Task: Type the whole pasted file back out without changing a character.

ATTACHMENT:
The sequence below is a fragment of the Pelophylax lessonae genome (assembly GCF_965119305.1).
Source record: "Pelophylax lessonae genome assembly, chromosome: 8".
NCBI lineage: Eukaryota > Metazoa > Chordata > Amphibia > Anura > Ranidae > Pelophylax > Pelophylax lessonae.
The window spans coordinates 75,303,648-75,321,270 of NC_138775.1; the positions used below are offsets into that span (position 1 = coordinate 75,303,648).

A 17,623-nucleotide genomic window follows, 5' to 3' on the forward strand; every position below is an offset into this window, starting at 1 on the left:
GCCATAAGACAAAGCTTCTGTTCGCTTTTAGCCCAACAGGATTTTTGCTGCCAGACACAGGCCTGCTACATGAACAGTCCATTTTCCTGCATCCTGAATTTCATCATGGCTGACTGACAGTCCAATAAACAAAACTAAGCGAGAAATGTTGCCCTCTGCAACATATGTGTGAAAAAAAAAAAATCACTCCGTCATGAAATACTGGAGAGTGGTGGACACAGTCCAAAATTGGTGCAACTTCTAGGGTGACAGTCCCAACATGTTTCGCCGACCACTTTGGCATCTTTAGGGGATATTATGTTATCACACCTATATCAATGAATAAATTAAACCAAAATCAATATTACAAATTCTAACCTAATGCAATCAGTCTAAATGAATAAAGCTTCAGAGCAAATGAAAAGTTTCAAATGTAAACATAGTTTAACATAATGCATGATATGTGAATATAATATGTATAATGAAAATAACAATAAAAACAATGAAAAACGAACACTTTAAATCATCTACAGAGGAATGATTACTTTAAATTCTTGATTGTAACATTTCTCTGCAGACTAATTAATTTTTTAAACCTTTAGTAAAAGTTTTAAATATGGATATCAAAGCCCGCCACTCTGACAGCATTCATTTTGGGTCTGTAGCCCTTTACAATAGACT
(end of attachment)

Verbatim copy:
The sequence below is a fragment of the Pelophylax lessonae genome (assembly GCF_965119305.1).
Source record: "Pelophylax lessonae genome assembly, chromosome: 8".
NCBI lineage: Eukaryota > Metazoa > Chordata > Amphibia > Anura > Ranidae > Pelophylax > Pelophylax lessonae.
The window spans coordinates 75,303,648-75,321,270 of NC_138775.1; the positions used below are offsets into that span (position 1 = coordinate 75,303,648).

A 17,623-nucleotide genomic window follows, 5' to 3' on the forward strand; every position below is an offset into this window, starting at 1 on the left:
GCCATAAGACAAAGCTTCTGTTCGCTTTTAGCCCAACAGGATTTTTGCTGCCAGACACAGGCCTGCTACATGAACAGTCCATTTTCCTGCATCCTGAATTTCATCATGGCTGACTGACAGTCCAATAAACAAAACTAAGCGAGAAATGTTGCCCTCTGCAACATATGTGTGAAAAAAAAAAAATCACTCCGTCATGAAATACTGGAGAGTGGTGGACACAGTCCAAAATTGGTGCAACTTCTAGGGTGACAGTCCCAACATGTTTCGCCGACCACTTTGGCATCTTTAGGGGATATTATGTTATCACACCTATATCAATGAATAAATTAAACCAAAATCAATATTACAAATTCTAACCTAATGCAATCAGTCTAAATGAATAAAGCTTCAGAGCAAATGAAAAGTTTCAAATGTAAACATAGTTTAACATAATGCATGATATGTGAATATAATATGTATAATGAAAATAACAATAAAAACAATGAAAAACGAACACTTTAAATCATCTACAGAGGAATGATTACTTTAAATTCTTGATTGTAACATTTCTCTGCAGACTAATTAATTTTTTAAACCTTTAGTAAAAGTTTTAAATATGGATATCAAAGCCCGCCACTCTGACAGCATTCATTTTGGGTCTGTAGCCCTTTACAATAGACT